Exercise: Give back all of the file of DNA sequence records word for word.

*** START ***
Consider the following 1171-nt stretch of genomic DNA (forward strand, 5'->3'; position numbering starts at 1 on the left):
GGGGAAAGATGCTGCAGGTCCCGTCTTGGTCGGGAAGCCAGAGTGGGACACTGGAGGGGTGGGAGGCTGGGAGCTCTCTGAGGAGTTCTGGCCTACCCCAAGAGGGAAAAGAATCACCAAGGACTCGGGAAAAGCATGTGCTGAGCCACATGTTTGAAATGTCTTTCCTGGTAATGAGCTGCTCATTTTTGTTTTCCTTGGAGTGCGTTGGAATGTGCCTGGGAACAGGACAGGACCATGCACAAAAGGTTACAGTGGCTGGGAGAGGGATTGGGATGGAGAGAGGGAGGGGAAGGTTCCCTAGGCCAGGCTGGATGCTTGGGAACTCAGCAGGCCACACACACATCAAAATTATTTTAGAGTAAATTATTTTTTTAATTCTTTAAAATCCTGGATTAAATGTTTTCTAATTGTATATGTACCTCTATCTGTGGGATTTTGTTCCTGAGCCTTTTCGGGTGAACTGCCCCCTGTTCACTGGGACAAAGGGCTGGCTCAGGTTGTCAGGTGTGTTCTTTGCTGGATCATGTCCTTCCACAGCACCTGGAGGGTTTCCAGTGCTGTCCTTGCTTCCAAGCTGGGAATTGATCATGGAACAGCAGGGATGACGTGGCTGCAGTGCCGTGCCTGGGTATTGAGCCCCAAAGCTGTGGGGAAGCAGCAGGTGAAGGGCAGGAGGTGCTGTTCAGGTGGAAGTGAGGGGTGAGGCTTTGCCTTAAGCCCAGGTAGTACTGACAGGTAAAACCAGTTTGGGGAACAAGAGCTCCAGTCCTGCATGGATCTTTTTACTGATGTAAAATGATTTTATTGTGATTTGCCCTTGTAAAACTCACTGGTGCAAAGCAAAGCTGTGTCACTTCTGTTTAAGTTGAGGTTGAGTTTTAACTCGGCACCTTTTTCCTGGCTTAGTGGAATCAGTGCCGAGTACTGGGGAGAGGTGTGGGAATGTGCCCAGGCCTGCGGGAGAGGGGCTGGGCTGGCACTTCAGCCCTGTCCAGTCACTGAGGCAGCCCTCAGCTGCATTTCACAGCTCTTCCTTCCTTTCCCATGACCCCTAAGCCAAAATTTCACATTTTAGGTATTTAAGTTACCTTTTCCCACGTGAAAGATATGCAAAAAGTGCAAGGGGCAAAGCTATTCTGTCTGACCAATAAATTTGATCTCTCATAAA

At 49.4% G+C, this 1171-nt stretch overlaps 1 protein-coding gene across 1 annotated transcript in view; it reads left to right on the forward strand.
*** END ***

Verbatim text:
Consider the following 1171-nt stretch of genomic DNA (forward strand, 5'->3'; position numbering starts at 1 on the left):
GGGGAAAGATGCTGCAGGTCCCGTCTTGGTCGGGAAGCCAGAGTGGGACACTGGAGGGGTGGGAGGCTGGGAGCTCTCTGAGGAGTTCTGGCCTACCCCAAGAGGGAAAAGAATCACCAAGGACTCGGGAAAAGCATGTGCTGAGCCACATGTTTGAAATGTCTTTCCTGGTAATGAGCTGCTCATTTTTGTTTTCCTTGGAGTGCGTTGGAATGTGCCTGGGAACAGGACAGGACCATGCACAAAAGGTTACAGTGGCTGGGAGAGGGATTGGGATGGAGAGAGGGAGGGGAAGGTTCCCTAGGCCAGGCTGGATGCTTGGGAACTCAGCAGGCCACACACACATCAAAATTATTTTAGAGTAAATTATTTTTTTAATTCTTTAAAATCCTGGATTAAATGTTTTCTAATTGTATATGTACCTCTATCTGTGGGATTTTGTTCCTGAGCCTTTTCGGGTGAACTGCCCCCTGTTCACTGGGACAAAGGGCTGGCTCAGGTTGTCAGGTGTGTTCTTTGCTGGATCATGTCCTTCCACAGCACCTGGAGGGTTTCCAGTGCTGTCCTTGCTTCCAAGCTGGGAATTGATCATGGAACAGCAGGGATGACGTGGCTGCAGTGCCGTGCCTGGGTATTGAGCCCCAAAGCTGTGGGGAAGCAGCAGGTGAAGGGCAGGAGGTGCTGTTCAGGTGGAAGTGAGGGGTGAGGCTTTGCCTTAAGCCCAGGTAGTACTGACAGGTAAAACCAGTTTGGGGAACAAGAGCTCCAGTCCTGCATGGATCTTTTTACTGATGTAAAATGATTTTATTGTGATTTGCCCTTGTAAAACTCACTGGTGCAAAGCAAAGCTGTGTCACTTCTGTTTAAGTTGAGGTTGAGTTTTAACTCGGCACCTTTTTCCTGGCTTAGTGGAATCAGTGCCGAGTACTGGGGAGAGGTGTGGGAATGTGCCCAGGCCTGCGGGAGAGGGGCTGGGCTGGCACTTCAGCCCTGTCCAGTCACTGAGGCAGCCCTCAGCTGCATTTCACAGCTCTTCCTTCCTTTCCCATGACCCCTAAGCCAAAATTTCACATTTTAGGTATTTAAGTTACCTTTTCCCACGTGAAAGATATGCAAAAAGTGCAAGGGGCAAAGCTATTCTGTCTGACCAATAAATTTGATCTCTCATAAA

At 49.4% G+C, this 1171-nt stretch overlaps 1 protein-coding gene across 1 annotated transcript in view; it reads left to right on the forward strand.